Banshee Tree

Posted by in Interviews


How did you start in music?

Kalyn: I started when I was young, but quit because of the judgmental side of it. I was going to vocal assessments as a young child and that tainted the music world for me. I wanted it to be about passion and just enjoying myself. When we met, Thom was already playing and performing in front of people and that made it a lot easier for me to perform with him instead of just by myself which was terrifying. 

Thom: When I was really little, I would just memorize any song I liked. My brain still works in the same way, starts in the beginning in a stream of music or melodies – it’s very linear. I knew that I would need to do something with that. Then I found my mom’s guitar in the closet and tried to play the same riff for three years until I got lessons. Then my grandma was like “you need singin’ lessons, I can’t barely stand to hear the sound of your voice!”. That’s what she did to my aunt who is now a professional opera singer. She’s very honest. 

You seem pretty comfortable entertaining now. 

When we’re learning, like when we’re trying to talk to people on the microphone. It’s almost a bust every time. One time we tried to plan something, and that was a huge fail,  you can’t go planning what you’re going to say. But playing music for people is easy because you can tell when they’re enjoying themselves and we ignore the people who aren’t. 

One of the cool things about playing old music is that you can pretend to be time bandits and you can pretend to be mute when you’re not singing. It’s like we’re an installation or something. Then there’s awkward moments though, that if we did know what to say, it would really help… no matter how mysterious we think we’re being.


How did you two meet?

Kalyn: I was working at this cafe that I’d been working at for a couple years. I saw some jazz music happening in front of the window I was waiting at. So every time I had some free time, I’d go and listen to it. That was my last day and I was going to go to California after that, and he was going to go on tour. Instead, the tour got canceled and he asked if he could jump on my ship. 

What was your reaction to that?

Kalyn: I’m gonna have you call you back on that tomorrow because I just met you… and this is crazy. 

Then I called and said he could come.


Kalyn, did you sing growing up?

I sang until I was about 13 but there was too much assessment and not enough joy. I was terrified to sing in front of anyone. Pearl Street helped. Walk around and you see all walks of life performing. I think that was the first time we played music together.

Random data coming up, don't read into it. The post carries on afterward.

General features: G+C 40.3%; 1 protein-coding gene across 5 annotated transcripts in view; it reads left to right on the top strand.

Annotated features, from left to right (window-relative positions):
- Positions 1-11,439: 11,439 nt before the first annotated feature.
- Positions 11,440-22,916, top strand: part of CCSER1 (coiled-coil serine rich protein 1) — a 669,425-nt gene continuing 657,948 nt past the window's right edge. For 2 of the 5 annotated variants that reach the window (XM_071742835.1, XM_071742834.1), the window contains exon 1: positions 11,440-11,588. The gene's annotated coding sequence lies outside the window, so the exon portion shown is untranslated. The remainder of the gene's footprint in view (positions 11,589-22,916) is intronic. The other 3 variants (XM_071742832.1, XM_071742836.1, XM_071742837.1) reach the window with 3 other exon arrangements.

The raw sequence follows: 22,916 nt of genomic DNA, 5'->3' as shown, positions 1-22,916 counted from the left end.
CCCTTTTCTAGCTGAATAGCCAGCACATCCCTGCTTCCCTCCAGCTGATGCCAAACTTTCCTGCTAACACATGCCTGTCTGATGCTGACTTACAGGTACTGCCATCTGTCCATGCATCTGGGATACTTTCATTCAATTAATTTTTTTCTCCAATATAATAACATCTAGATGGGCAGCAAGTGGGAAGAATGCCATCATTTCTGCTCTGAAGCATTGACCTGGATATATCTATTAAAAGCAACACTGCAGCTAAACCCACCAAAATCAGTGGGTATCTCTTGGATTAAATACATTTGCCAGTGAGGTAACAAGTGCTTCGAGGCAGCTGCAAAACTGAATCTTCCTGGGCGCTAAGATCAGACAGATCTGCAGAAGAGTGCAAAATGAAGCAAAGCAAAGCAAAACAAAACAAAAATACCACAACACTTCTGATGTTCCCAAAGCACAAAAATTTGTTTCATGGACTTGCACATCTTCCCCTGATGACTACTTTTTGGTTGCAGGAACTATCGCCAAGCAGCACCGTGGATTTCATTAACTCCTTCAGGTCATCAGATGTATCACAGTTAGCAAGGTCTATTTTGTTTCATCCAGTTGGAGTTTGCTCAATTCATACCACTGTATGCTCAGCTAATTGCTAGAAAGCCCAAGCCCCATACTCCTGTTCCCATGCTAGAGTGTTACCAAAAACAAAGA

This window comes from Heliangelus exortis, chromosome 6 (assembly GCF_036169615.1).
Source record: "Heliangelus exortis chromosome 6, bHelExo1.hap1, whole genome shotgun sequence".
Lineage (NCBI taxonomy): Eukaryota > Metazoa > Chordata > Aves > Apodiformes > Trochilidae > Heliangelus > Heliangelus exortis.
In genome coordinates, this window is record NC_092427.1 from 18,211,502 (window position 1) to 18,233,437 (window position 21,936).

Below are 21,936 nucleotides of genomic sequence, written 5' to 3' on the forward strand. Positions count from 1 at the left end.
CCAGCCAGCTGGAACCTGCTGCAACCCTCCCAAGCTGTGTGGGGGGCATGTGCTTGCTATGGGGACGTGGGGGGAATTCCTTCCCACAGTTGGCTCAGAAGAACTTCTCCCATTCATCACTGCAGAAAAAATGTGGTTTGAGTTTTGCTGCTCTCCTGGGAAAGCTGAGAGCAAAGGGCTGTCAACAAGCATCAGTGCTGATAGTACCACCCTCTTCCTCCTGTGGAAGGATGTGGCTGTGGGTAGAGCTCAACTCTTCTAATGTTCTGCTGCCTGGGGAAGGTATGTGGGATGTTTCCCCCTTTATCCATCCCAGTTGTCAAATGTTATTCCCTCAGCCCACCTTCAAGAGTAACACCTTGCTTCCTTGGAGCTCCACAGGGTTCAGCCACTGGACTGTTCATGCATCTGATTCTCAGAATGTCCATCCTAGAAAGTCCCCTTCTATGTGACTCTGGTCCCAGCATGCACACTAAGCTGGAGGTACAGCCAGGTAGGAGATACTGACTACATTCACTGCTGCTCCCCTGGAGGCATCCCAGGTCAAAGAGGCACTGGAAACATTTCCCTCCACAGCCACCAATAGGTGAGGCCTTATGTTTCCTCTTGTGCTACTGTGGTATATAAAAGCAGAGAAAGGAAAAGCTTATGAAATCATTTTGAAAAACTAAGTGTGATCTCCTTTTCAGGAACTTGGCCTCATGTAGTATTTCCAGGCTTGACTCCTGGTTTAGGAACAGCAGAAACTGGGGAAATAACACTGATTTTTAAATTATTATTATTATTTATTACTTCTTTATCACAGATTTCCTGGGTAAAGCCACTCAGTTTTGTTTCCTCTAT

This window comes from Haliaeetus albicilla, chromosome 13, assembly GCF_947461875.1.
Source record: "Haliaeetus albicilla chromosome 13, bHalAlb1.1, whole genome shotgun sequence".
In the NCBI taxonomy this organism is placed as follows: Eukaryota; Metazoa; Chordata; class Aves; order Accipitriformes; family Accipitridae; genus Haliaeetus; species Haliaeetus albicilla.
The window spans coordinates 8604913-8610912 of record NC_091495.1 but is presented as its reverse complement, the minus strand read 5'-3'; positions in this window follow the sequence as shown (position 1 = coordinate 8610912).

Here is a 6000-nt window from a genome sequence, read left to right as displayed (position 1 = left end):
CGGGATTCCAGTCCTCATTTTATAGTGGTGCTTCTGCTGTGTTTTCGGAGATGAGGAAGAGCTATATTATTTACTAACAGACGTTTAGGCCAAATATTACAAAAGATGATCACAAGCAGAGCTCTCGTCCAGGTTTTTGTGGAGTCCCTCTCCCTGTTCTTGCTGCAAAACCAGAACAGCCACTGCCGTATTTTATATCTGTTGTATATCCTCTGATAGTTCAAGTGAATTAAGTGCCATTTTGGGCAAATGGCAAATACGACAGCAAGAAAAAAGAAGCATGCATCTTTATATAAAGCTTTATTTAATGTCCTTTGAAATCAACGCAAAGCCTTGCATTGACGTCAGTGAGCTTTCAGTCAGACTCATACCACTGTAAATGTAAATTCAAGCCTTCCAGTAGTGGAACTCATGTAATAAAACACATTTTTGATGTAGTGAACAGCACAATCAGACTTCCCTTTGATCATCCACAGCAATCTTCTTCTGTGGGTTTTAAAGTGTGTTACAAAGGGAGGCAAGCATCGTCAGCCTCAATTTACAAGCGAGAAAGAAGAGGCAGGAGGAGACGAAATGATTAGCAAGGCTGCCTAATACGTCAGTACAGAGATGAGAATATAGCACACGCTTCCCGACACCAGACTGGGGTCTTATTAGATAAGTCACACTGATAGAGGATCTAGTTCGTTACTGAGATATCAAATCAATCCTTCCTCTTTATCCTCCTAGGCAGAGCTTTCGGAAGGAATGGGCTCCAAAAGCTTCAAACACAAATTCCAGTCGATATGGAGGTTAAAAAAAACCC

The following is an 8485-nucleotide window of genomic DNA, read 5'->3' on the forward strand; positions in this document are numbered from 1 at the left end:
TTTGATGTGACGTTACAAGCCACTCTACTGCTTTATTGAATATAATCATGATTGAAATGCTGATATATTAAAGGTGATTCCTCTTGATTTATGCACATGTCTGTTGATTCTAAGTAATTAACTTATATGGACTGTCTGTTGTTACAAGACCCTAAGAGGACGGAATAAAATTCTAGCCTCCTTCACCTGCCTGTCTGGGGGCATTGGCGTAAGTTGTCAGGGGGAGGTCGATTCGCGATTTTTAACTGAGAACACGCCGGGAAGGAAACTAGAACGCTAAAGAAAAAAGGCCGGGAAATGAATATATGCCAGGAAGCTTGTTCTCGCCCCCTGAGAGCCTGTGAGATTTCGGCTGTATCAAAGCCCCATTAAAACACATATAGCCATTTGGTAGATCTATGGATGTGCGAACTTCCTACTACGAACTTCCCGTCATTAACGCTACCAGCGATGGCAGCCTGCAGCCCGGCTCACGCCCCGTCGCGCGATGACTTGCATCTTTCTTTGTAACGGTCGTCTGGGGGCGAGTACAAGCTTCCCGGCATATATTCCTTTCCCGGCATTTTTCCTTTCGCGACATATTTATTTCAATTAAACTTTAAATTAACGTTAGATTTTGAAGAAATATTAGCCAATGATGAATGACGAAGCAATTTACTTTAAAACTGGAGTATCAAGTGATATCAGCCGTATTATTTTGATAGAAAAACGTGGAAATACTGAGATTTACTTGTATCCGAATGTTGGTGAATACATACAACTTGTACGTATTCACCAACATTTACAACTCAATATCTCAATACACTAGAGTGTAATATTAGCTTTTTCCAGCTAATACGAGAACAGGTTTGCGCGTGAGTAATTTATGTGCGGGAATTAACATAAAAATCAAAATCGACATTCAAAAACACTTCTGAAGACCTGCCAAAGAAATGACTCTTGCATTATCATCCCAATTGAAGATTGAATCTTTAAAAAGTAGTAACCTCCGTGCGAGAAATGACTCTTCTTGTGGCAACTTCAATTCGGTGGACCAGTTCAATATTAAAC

Thom, Did you know that she could sing when you met?

We were listening to Billy Holiday and I heard her singing along, and I was like… “you can do that? Alright, lets start learning things.”

You were on your way to California, but how did you end up in Boulder?

We had another friend in the car who was going to DJ, and he wanted to go to CO Springs. I had a friend in Boulder, so we could stay with her. By the route we took, we ended up in Boulder. We were going to stay for one night, but then she said we should stay for two weeks and play music. We couldn’t help it anyway, the mountains are so beautiful. 

There’s nothing like Pearl Street. There’s New Orleans which has every street you can perform on, but it’s more intimate here and there’s more of a variety of different kinds of performers here that we really like. There’s so many styles of music that we don’t touch at all, and there’s so much to learn. New Orleans is the spot for the style of music we play, there are SO many people who play the same type of music. 


So it helps because you can stand out from the crowd?

I think people have a greater appreciation for our style of music here, and not a lot of people our age do it. There are a lot of older folks who play this music, and we’ve been blessed to play with them also – but there are very few young swing musicians here. I think people appreciate it when the younger generation can get together with the older generation and connect. 

I like the Blues influence in your music, could you talk about Robert Johnson?

Thom: I love Robert Johnson, he’s a really great storyteller and a really great guitarist. Doing things that’s hard to imagine doing now because it’s so different than any style of guitar playing from today. It’s an amazing style of using the whole guitar. The blues style is not so much about the skills and the chords, but about the emotion. 

Kalyn: I don’t know who Robert Johnson is. But if you play the music for me, I probably know one or two of his songs. I mostly liked Billy Holiday, Ella Fitzgerald, Etta James, a lot of soulful females.


How’d you get introduced to Blues?

Well if you trace pop and rock back it all goes there. I really like rock bands, and you get into a jam band, and you wonder who they listen to and they like this jazz band. Then you start to appreciate it more, and you just keep tracing it back. Robert Johnson is somewhere along the way there. 

On the future: